“On Necromancy and Collage: Re-Thinking the Reception of the Renaissance in Modern Italy”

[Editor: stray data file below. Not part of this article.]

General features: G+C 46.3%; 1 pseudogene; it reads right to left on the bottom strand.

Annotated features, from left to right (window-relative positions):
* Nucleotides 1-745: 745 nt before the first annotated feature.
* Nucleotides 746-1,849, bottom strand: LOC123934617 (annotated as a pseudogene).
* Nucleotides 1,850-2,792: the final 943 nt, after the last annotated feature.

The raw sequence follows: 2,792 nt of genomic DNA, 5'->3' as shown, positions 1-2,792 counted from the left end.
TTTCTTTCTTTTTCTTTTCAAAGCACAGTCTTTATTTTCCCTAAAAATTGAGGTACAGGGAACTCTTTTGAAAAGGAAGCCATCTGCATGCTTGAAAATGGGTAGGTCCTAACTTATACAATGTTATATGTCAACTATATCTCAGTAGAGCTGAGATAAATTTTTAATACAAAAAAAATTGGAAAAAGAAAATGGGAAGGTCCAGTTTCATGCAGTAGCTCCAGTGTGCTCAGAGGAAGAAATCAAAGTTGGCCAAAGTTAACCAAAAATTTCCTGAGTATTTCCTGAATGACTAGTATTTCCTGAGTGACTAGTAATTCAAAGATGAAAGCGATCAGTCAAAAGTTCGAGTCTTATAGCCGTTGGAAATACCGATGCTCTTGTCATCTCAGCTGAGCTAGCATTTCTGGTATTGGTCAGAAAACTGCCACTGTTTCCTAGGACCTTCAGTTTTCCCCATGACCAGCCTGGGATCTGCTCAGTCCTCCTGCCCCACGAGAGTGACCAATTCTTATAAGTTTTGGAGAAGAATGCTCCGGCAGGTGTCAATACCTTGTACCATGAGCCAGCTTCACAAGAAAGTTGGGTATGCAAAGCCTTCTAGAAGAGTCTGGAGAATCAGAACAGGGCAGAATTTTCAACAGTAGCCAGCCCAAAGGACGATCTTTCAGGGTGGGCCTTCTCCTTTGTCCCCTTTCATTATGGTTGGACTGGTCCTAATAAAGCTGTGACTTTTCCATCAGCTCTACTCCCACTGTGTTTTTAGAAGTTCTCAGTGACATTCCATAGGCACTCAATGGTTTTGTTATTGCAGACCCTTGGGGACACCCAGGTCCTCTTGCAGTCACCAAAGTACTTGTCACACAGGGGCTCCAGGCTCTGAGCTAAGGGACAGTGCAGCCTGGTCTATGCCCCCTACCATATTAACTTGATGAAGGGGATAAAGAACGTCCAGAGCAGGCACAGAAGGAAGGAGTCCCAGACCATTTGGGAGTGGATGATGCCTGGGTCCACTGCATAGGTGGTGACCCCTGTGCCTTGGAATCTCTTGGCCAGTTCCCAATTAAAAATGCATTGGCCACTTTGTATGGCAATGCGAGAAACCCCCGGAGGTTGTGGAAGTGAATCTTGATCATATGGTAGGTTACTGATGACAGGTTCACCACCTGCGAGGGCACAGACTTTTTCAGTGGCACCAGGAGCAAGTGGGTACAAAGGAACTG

Through a couple of cases related to Metaphysical Art, Magical Realism, and fascist propaganda, I am going to share the theoretical premise of a book that I have been working on since graduate school: a study of Ludovico Ariosto’s presence in 20th century Italian culture. The idea is to re-think the concept of ‘reception’ in a more active and less ethnocentric way: as a kind of philological conjuring or necromancy. Rather than actualizing the past in the present, this approach to cultural philology aims to host encounters between past and present people. It makes these people strangers to each other instead of drawing on familiarity and assumptions of kinship. It fills the gulf between them through the hospitable arts of interpretation, translation, and comparative combination. The Latin prefixes embedded in these words (inter, trans, com, par, bi) foster horizontal relations, alliances and exchanges. The prefix re-, at the root of reception (and, revival, return, rebirth, as well as Renaissance), is their opposite, just as nostalgia—the most risky of feelings when one deals with the past—should be the opposite of what we call Italian Studies.